Connecting state and local government leaders
COMMENTARY | To reap rewards of the remote work revolution, states and cities should not just market to a limited group of corporate executives but to a much broader market of global talent.
Economic development departments are about to be scrambled. Remote work was the last straw, but two other forces contributed as well.
The first cause is the change in thinking about corporate incentive packages. Increasingly, over the last decade, cities have become increasingly aware that they’re a fool’s game. Smart, forward-thinking cities and regions like Tulsa, Northwest Arkansas, Vermont and West Virginia have realized that successful coastal enclaves like New York and San Francisco lure companies primarily due to their substantial talent. Instead of throwing tax breaks at companies, cities and regions across the country have begun chasing the workers that corporations covet by building out their amenities.
The second cause is the evolution of the travel industry, which now blurs the boundary between residential relocation and tourism. This “long form tourism” (a term coined by Greg Lindsay of NewCities) is enabled by services like Sonder or Landing. They allow long-term stays, supplant traditional mortgages and leases, and free workers to move wherever they like, whenever they like.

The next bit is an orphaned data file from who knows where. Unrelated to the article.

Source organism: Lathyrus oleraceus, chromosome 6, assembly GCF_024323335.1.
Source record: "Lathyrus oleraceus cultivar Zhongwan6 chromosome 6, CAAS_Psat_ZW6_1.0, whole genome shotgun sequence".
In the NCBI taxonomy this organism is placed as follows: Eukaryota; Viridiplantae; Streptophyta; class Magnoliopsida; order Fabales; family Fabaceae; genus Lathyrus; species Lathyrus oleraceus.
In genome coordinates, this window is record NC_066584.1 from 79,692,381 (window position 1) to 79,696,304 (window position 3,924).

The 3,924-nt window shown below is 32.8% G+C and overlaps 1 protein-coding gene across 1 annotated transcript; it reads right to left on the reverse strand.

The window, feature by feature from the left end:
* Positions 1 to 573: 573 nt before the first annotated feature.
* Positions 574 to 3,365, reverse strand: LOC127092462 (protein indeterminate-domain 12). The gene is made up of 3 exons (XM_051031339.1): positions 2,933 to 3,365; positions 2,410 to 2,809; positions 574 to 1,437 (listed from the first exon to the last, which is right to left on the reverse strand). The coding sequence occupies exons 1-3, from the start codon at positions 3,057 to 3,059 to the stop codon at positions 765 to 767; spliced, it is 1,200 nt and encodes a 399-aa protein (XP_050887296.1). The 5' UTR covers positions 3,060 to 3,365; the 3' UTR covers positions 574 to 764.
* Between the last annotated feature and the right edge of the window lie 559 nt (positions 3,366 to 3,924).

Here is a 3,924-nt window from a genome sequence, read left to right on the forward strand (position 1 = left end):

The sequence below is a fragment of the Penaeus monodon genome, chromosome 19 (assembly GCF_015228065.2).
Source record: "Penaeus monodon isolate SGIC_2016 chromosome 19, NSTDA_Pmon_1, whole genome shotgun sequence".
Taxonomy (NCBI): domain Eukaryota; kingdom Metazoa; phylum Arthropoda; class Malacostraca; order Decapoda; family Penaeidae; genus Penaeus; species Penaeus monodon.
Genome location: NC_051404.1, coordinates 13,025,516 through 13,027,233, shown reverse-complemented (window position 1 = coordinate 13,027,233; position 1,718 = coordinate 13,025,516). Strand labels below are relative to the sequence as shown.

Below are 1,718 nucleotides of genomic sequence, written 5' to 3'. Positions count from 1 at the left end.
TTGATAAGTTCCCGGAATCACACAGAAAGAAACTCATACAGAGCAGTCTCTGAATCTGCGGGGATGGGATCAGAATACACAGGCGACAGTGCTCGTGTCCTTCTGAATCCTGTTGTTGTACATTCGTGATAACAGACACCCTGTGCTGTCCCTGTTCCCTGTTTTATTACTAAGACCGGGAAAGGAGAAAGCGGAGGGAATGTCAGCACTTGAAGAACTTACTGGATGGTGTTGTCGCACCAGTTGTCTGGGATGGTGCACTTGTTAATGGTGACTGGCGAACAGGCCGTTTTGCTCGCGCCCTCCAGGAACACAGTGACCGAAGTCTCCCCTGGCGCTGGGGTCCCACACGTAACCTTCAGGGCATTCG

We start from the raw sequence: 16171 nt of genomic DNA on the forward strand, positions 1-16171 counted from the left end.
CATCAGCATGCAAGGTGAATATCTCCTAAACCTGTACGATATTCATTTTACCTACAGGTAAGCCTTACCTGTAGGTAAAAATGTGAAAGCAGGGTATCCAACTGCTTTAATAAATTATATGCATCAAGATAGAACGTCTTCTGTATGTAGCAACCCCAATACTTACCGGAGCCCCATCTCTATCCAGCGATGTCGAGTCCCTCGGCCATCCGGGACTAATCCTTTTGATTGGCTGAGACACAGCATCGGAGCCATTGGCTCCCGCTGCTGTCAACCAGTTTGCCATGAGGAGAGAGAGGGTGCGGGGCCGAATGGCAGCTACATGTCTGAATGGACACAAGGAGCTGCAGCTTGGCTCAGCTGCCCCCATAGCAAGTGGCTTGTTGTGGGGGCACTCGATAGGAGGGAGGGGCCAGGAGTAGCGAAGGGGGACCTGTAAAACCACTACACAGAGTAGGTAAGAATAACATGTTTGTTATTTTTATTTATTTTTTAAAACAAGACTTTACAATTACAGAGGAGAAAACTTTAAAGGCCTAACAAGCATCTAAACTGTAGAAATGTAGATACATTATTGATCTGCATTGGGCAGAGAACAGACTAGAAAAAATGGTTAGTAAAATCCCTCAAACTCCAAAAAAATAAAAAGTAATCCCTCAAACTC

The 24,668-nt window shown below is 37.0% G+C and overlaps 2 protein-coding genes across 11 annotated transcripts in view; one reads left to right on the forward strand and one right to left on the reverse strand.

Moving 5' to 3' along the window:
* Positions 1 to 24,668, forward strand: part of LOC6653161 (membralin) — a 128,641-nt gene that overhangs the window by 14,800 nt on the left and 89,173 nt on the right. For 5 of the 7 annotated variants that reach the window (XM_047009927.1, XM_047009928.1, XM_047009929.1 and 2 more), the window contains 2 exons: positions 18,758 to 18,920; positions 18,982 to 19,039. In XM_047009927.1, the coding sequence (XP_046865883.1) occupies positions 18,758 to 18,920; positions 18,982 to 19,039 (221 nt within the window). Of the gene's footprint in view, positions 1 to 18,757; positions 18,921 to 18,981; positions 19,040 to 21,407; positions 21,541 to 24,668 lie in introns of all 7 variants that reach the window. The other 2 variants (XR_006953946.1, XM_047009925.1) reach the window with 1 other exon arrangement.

Are they tourists? Are they temporary locals? Whatever you call them, if cities want to lure companies, they need to pursue them. And to do it well, they need to rejigger their tourism marketing platforms to attract visitors who measure their stay in months or years, not days.
The final straw, of course, was the pandemic, which supersized the mobile talent market. With offices closed and video communication platforms flourishing, the pandemic made it clear that remote work was feasible. Current estimates predict that 22% of American workers will work remotely by 2025. The change is so pervasive that even the usually risk-averse federal government has jumped on board, with the Biden administration recently announcing new expansive guidance on remote work for federal agencies.
In this new landscape, talent is the new currency, remote workers’ options for long-term temporary housing are growing, and the platforms for remote work are now widely used. To reap rewards, economic development offices need to retool themselves to market the city not just to a limited group of corporate executives but to a much broader market of global talent. It turns the old model on its head: Instead of pursuing companies, those companies now pursue the community for the talent they’ve banked.
The Hospitality Department
To pull this off, governments need to rejigger their economic development departments away from a business-to-business-focused organization to a business-to-consumer model. Gone are the days of exclusively focusing on corporate sales—say hello to hospitality departments.
Many of the core required services to pull this off exist scattered across government; they just need to be reoriented and restructured. Economic development departments need to offer four services: talent attraction, newcomer logistical support, newcomer social support and civic branding.